Growth in Singapore's economy in the fourth quarter was higher than expected at an annualized rate of 7.6% thanks to strong year-end demand for the country's manufactured goods.
The seasonally adjusted advance fourth-quarter figures, based largely on data from October and November, beat the median analysts' forecast in a Reuters poll of 6.2% and was faster than the revised 5.6% pace in the third quarter.
"The Singapore economy continued to grow at a healthy pace," the Ministry of Trade and Industry said in a statement on Wednesday.
Singapore's trade-dependent economy has benefited from three years of strong global growth, with a robust U.S. economy fuelling demand for the city-state's manufactured goods and high oil prices sparking a surge in output in its shipyards. Singapore has, by some measures, the world's busiest port and is home to two of the world's biggest oil rig manufacturers.
But many analysts expect growth to moderate this year, reflecting slower growth in the United States. "I expect growth to moderate to 5.6% in 2007 because of a slight softening of consumer demand in the United States especially in the first half of the year," said Chua Hak Bin, an economist at Citigroup.
The Reuters poll was conducted before a New Year's Eve message on Sunday from Prime Minister Lee Hsien Loong, in which he said full-year growth reached 7.7%, around the middle of the 7.5 to 8% range forecast by the government. Growth in 2007 would slow to between 4 and 6%, Lee said.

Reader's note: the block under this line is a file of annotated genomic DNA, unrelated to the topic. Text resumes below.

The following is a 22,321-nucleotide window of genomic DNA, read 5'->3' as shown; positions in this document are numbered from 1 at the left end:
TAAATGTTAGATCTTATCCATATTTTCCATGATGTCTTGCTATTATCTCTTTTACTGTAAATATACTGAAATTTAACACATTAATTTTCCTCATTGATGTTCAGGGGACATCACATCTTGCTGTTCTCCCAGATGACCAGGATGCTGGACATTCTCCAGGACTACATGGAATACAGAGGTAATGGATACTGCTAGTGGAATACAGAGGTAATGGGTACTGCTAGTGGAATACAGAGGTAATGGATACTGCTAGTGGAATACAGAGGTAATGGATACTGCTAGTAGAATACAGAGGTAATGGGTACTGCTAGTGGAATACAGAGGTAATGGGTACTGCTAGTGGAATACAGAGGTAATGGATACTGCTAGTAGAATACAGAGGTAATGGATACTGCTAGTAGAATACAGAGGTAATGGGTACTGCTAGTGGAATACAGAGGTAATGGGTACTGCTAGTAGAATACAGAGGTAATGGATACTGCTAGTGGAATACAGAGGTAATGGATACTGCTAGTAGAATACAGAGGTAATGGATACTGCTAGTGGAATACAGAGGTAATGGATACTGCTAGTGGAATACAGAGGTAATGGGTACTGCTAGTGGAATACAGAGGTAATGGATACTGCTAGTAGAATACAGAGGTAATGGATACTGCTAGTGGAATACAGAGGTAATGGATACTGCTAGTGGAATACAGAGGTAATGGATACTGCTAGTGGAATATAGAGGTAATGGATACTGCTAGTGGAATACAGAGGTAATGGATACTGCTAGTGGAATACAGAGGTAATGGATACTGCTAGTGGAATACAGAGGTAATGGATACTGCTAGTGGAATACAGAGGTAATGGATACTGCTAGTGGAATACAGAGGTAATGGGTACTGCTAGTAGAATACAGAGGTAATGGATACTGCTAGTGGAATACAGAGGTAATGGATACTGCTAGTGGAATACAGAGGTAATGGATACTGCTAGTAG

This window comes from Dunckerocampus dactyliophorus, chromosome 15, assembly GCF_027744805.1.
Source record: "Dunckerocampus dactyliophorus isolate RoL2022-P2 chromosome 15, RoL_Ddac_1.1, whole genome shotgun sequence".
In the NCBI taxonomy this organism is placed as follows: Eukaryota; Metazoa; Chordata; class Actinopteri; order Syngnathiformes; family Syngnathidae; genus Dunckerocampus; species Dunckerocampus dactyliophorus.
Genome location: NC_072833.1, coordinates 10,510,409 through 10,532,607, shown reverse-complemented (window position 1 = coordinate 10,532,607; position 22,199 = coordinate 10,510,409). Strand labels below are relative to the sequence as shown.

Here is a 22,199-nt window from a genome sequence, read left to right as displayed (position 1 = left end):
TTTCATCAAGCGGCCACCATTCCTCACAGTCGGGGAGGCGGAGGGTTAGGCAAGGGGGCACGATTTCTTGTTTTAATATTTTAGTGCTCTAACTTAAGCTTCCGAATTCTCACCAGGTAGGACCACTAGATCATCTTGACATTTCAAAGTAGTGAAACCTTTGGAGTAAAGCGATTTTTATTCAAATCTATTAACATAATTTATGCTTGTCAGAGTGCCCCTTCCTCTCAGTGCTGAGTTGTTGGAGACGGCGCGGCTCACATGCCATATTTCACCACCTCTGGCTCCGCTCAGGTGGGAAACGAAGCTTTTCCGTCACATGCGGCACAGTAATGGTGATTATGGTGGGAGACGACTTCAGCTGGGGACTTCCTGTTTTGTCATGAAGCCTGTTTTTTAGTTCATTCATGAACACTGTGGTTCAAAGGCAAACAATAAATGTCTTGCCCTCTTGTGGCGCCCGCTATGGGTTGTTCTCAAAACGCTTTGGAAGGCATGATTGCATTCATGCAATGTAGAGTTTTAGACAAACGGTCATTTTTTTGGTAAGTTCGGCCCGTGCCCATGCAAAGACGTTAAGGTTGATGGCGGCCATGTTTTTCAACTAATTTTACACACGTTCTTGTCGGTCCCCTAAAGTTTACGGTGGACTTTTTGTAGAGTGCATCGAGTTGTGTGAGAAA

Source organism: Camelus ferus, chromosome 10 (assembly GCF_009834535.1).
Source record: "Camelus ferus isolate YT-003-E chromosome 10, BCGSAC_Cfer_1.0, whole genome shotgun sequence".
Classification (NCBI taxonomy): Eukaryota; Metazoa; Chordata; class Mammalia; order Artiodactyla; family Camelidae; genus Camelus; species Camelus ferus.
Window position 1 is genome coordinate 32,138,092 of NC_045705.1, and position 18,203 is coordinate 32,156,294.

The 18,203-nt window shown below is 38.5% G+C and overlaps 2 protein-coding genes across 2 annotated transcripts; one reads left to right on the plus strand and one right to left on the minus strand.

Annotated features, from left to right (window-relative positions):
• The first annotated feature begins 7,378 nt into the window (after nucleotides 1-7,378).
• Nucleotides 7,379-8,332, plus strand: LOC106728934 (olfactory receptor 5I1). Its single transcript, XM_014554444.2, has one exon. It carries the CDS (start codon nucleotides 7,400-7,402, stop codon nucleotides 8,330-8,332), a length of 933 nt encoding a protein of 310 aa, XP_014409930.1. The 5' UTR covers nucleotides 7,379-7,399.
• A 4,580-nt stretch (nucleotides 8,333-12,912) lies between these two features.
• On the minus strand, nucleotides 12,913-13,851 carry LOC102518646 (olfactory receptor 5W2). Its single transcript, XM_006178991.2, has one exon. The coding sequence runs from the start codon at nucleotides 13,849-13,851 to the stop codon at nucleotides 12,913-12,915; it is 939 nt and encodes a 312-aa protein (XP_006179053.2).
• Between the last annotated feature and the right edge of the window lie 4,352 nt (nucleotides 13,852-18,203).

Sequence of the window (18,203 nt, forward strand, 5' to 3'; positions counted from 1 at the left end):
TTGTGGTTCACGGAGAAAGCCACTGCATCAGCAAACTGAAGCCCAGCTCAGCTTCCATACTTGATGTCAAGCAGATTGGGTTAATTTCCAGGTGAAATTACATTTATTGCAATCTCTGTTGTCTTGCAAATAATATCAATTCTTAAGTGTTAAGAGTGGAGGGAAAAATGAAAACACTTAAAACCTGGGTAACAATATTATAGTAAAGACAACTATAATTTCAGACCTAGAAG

Strong growth in 2006 has helped send the Singapore dollar to its highest level against the U.S. dollar in nearly a decade and the Singapore stock market to record highs.
The government has made a big effort to diversify the economy in the face of competition from low-cost countries such as China and Vietnam, spending billions to develop a biotech pipeline and promoting everything from private banking to education to tourism.
Two huge casinos set to open by 2010 are expected to help double tourist arrivals to 17 million a year and triple tourism receipts to S$30 billion (US$19.6 billion) by 2015.
Economists say the formula has helped Singapore reduce some of its dependence on tech exports, long the lifeline of its economic expansion. "The broad-based growth in 2006 was a reflection of the healthy global economy which is ultimately key for Singapore," said David Cohen, an economist at Action Economics. "We saw the long-awaited turnaround in construction and services remain healthy as well."
The island-state drew a record number of tourists in 2006 and created its highest number of new jobs ever.
Solid end-year output in the manufacturing sector, which makes up about a quarter of gross domestic product (GDP), gave a big boost to the economy in the fourth quarter.
GDP grew 5.9% in the quarter from a year earlier, compared with expectations of a 5.5% expansion and following a revised 7.0% growth in the third quarter. Most analysts have forecast slower, albeit still healthy, growth this year, with regional and domestic demand helping to offset any big slowdown in the U.S..
However, in Singapore's property sector some high-end homes are selling at prices not seen since before the financial crisis in 1997/98, and wages in certain sectors are jumping higher.
Against that background, Singapore's central bank is expected to maintain its policy of a gradual, modest appreciation in the Singapore dollar. The central bank conducts monetary policy through the currency rather than interest rates.